Regulatory Open Forum

 View Only
  • 1.  IVDR Clinical Performance Study Plan - Decision Algorithms

    Posted 01-Mar-2023 11:25

    Annex XIII, 2.3.2 of the IVDR mentions all the items that must be covered in the CPSP. One of them (point q) are ''decision algorithms''. What does the IVDR mean by this? And what would I be expected to write down here? When is something a software, and when is it a ''decision algorithm''? Can someone please elaborate on what manufacturers are expected to hand in here, and what the content of this section should be?

    Lisanne Karbaat

  • 2.  RE: IVDR Clinical Performance Study Plan - Decision Algorithms

    Posted 01-Mar-2023 13:27
    Edited by Rajeswari Devanathan 01-Mar-2023 13:27

    For IVDR - one good example of diagnostic decision-making Algorithm, is a pathology lab test algorithms - From tissue collection, staining, and scanning, down to the question of how the results should be displayed to the pathologist, to help him take an informed decision. it often relies on the analysis of large amounts of personal data to infer
    correlations or, more generally, to derive information deemed useful to make decisions.


     For your next question When is something a software?

    In a  software qualified as a device, reference databases and other sources of data used as the basis for its decision making. While the clinical algorithm can be implemented into software (e.g CDSS), the algorithm itself is detached from IT implementations and is often depicted via flowcharts, decision trees or protocols. It is a rather simple set of instructions, which can be straightforwardly executed by humans. 

     For Both updates and versions planned, proposed testing, monitoring has to be specified and data has to be stored as part of CPSP. 

    Raje Devanathan
    Amerisource Bergen
    TPIreg, Innomar Strategies
    Senior Manager - Regulatory Affairs, Medical Devices
    3470 Superior Court
    Oakville ON L6L0C4

  • 3.  RE: IVDR Clinical Performance Study Plan - Decision Algorithms

    Posted 02-Mar-2023 20:35

    Hi Lisanne,

    Agree with you that as worded in the Annex XIII for CPSP 2.3.2 point q is very vague - decision algorithm in a CPSP is very broad.  It could mean for example the algorithm to call a sample result based on positive and negative and internal control test results as part of the assay (perhaps these are not incorporated into software, or perhaps they are).  It could also mean as described by Rajeswari below discriminating between qualitative results by means of showing what constitutes 'positive' vs. 'negative' or describing it in terms of staining (i.e. number of minimal viable cells, staining and scoring interpretation, tumor proportion score, or %stain).  I believe this is left broad on purpose to cover the wide range of assay types within in vitro diagnostics.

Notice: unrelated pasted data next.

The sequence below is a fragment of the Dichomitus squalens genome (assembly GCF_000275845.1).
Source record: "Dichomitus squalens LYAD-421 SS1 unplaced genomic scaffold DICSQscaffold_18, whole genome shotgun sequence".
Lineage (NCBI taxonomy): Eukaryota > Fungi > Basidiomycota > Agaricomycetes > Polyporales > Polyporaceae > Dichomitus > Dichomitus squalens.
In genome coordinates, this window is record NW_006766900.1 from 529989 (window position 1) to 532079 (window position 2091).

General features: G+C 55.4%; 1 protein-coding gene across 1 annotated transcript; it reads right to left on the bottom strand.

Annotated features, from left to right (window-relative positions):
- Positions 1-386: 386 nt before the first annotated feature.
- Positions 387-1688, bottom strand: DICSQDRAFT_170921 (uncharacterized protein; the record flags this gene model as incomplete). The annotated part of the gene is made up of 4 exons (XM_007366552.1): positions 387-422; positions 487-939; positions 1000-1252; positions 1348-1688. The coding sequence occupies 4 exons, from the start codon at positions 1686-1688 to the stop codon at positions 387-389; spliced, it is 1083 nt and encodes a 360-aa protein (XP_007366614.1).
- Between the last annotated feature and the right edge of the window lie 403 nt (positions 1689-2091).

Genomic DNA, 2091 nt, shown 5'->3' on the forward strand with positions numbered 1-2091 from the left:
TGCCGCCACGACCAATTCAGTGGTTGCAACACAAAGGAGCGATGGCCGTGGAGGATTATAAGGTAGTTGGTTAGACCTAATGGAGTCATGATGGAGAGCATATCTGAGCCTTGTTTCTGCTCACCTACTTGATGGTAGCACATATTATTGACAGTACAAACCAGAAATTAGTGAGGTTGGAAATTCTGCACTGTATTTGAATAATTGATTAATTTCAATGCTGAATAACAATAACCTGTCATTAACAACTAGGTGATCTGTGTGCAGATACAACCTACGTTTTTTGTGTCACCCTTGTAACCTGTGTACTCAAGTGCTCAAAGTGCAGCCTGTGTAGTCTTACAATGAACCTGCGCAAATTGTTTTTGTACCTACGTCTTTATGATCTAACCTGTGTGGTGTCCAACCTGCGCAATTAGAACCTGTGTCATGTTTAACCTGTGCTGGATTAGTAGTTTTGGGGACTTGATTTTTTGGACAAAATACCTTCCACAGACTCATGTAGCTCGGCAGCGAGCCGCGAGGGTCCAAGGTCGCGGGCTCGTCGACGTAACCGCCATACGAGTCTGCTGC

Kind Regards,

    Lubna Syed RAC
    Global Director, Regulatory Affairs

  • 4.  RE: IVDR Clinical Performance Study Plan - Decision Algorithms

    Posted 22-Mar-2023 06:51

    Many thanks to you both!

    So is my understanding correct if I say that the decision algorithm can be literally anything and any action that contribute to the making of a decision. For example for a PCR test, sample taking, sample preparation, running the analysis, setting a threshold and then comparing the Ct value results to those of a control. All of these together form the ''decision algorithm''. Part of this can be in software, but it does not necessarily has to be software. Any other factors influencing the decision (positive or not), but outside the PCR test itself, (for example other clinical data from the patient) are also part of the decision algorithm, because they influence the final positive/negative result. 

    Correct? Or am I still missing something?

    Lisanne Karbaat
    Project manager medical devices

  • 5.  RE: IVDR Clinical Performance Study Plan - Decision Algorithms

    Posted 22-Mar-2023 08:30

    Hi Lisanne

    Decision algorithms as described in Annex XIII don't appear to be the algorithms implemented within the device. Rather, they are the decisions you plan to make within the context of running the study. For example, you might have some rules like

    If fewer than X patients are enrolled within 6 months, then ...

    If more than X% of test results are associated with adverse events, then ...

    Anne LeBlanc
    United States